Thursday, December 23, 2010

I Memorized Their License Plate Number - 357 O19 - for Good Luck

I find myself for the third day in a row in a good mood. I apologize. Planet finally finished and plunged send on her final college application, so the atmospherics and barometric pressure in the house have improved (we all confirmed dark thoughts during the ordeal about each other we knew but didn't want to acknowledge), so that contributes to the good mood, but I credit the great streak of uncanny serendipity - in real life, in bleg life - the past few days (and thanks to those of you who've been playing) for my wonderful (but temporary) missing gloom.

Serendipitously, this, a James Tate interview from 2006 I found this morning:

Most people don’t have a sense of humor in the first place. So if they find themselves laughing at the end of an experience, they are almost distrustful of themselves—like, what happened to me? Today, for instance, on the tragedy side we could easily be talking about the hideous effect of Hurricane Katrina on New Orleans and the Gulf Coast, or we could be talking about the Iraq war. But we can go out tonight and hear a great jazz band. We could spend a night with friends, laughing and drinking and toasting and saying how wonderful life is. Simultaneously, we all know that we’re enshrouded in tragedy, lies, and all kinds of evil. Torture, for God’s sake! And heaps of evil beyond what we can contemplate, and yet life is wonderful for those of us who haven’t been directly affected. So we walk around balancing the two all the time. I, for one, am not giving in. I am not going to walk around in tears all day long. I still want to have a good day if I can.

n my poems, I try—God knows, probably unsuccessfully—to bring that home. There’s a poem in my last book, “A Clean Hit,” where suddenly a bomb falls out of the sky and blows up this person’s house. And all of the neighbors come running down and they’re saying, “What the hell happened?” The guy whose house got bombed says, “Well, I voted for this president. They shouldn’t be targeting me.” They’re all trying to figure out what they did and what they didn’t do that could have caused this bomb to drop. Some of them think it’s a mistake. They say, “It happens all the time. Those reports pass through so many hands, by the time they reach the top somebody has gotten the address wrong.” So you can still have fun with the horror.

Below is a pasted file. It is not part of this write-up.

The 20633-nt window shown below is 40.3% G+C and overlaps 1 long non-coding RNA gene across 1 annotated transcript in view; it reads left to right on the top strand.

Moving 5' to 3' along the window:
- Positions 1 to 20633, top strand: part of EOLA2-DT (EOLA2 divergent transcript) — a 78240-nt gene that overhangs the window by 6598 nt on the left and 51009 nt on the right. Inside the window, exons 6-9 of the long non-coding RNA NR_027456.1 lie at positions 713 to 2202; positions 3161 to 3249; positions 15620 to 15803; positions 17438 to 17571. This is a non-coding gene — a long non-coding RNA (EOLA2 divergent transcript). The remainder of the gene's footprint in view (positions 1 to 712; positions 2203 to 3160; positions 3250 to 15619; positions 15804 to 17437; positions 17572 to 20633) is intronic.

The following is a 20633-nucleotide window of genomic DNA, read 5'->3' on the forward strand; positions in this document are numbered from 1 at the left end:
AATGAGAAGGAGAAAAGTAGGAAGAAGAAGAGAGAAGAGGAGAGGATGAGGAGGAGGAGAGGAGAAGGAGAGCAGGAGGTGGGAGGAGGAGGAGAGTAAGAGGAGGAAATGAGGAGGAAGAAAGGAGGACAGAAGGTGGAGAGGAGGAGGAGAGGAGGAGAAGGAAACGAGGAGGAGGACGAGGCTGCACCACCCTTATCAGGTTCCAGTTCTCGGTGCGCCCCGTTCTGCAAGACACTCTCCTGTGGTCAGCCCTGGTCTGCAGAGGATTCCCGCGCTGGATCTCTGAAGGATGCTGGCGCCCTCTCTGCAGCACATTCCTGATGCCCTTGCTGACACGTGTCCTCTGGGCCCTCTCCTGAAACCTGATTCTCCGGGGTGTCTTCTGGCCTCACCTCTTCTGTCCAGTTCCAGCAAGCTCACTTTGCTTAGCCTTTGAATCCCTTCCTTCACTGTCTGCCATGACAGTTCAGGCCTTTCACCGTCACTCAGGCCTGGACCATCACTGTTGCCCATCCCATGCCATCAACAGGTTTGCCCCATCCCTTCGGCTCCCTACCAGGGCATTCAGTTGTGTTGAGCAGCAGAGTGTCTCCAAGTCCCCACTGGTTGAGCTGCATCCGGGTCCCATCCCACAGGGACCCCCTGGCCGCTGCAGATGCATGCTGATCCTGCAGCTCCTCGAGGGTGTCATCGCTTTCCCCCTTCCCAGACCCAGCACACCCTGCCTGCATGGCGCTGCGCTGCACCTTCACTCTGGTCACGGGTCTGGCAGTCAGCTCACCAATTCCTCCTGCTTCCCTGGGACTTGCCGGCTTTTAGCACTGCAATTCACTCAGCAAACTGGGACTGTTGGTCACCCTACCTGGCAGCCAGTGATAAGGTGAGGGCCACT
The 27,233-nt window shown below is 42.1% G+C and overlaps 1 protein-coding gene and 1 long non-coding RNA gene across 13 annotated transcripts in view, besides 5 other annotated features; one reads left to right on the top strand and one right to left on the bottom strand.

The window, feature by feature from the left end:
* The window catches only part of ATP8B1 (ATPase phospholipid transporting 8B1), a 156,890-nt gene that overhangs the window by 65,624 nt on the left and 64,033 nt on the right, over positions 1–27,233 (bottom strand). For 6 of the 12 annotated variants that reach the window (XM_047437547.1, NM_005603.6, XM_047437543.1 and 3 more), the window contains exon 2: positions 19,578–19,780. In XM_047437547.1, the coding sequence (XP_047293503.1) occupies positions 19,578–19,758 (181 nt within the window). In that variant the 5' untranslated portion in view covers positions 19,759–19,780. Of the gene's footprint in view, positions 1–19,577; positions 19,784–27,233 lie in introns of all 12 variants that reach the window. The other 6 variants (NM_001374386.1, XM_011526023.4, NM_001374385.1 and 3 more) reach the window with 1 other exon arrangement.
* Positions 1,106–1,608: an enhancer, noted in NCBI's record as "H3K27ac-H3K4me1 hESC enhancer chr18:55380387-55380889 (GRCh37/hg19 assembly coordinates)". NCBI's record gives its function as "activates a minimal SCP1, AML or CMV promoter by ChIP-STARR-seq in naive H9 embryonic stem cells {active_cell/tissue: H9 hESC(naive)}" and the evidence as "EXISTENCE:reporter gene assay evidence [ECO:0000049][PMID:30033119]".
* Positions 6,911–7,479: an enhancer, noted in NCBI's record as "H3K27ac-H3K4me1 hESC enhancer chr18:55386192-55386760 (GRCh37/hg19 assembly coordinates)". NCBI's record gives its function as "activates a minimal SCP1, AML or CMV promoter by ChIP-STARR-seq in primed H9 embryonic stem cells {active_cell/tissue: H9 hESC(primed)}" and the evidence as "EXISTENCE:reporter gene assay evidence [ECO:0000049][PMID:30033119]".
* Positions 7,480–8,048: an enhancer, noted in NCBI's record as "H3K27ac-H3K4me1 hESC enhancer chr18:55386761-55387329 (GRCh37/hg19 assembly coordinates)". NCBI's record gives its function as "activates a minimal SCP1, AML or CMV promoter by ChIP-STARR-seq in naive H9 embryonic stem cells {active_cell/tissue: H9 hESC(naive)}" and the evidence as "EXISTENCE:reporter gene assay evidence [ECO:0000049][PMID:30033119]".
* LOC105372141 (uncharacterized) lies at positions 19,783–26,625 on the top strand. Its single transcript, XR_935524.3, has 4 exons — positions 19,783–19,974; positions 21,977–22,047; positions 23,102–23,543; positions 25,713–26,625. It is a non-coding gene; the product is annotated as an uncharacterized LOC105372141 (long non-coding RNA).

Speaking of horror, a colleague at work, just back from Poland, brought me a present of ogorki this morning

reminding me - holyfuckingfuck - Giftmas is day after tomorrow. Fuckityfuck, I've done shit. Guess who's walking down to M St at lunch to shop for his today. That oughta knock this happyshit out of me.

First, here, this is for you:


James Tate

A bomb had exploded down the street. I got dressed and
walked down to see what happened. The Whalen's house had
been flattened. But Hal and Rebecca were standing in the street,
apparently unscathed. Everyone in the neighborhood was pouring
our of their houses and into the streets. "What the hell happened?"
I said to Hal. "We were in the garden, thank god, when this
plane flew over. The next thing I know, the house explodes to
smithereens," he said. "It must have been some kind of accident,"
I said. "Well, I voted for this president. They shouldn't be
targeting me," he said. "Friendly fire," I said. "What the hell's
that?" he said. "They mistook you for somebody else," I said.
"Well, they shouldn't be bombing in this neighborhood, I don't
care who they thought I was. Children and old people live here,
and dogs," he said. "I'm sure you'll be getting a letter of apology,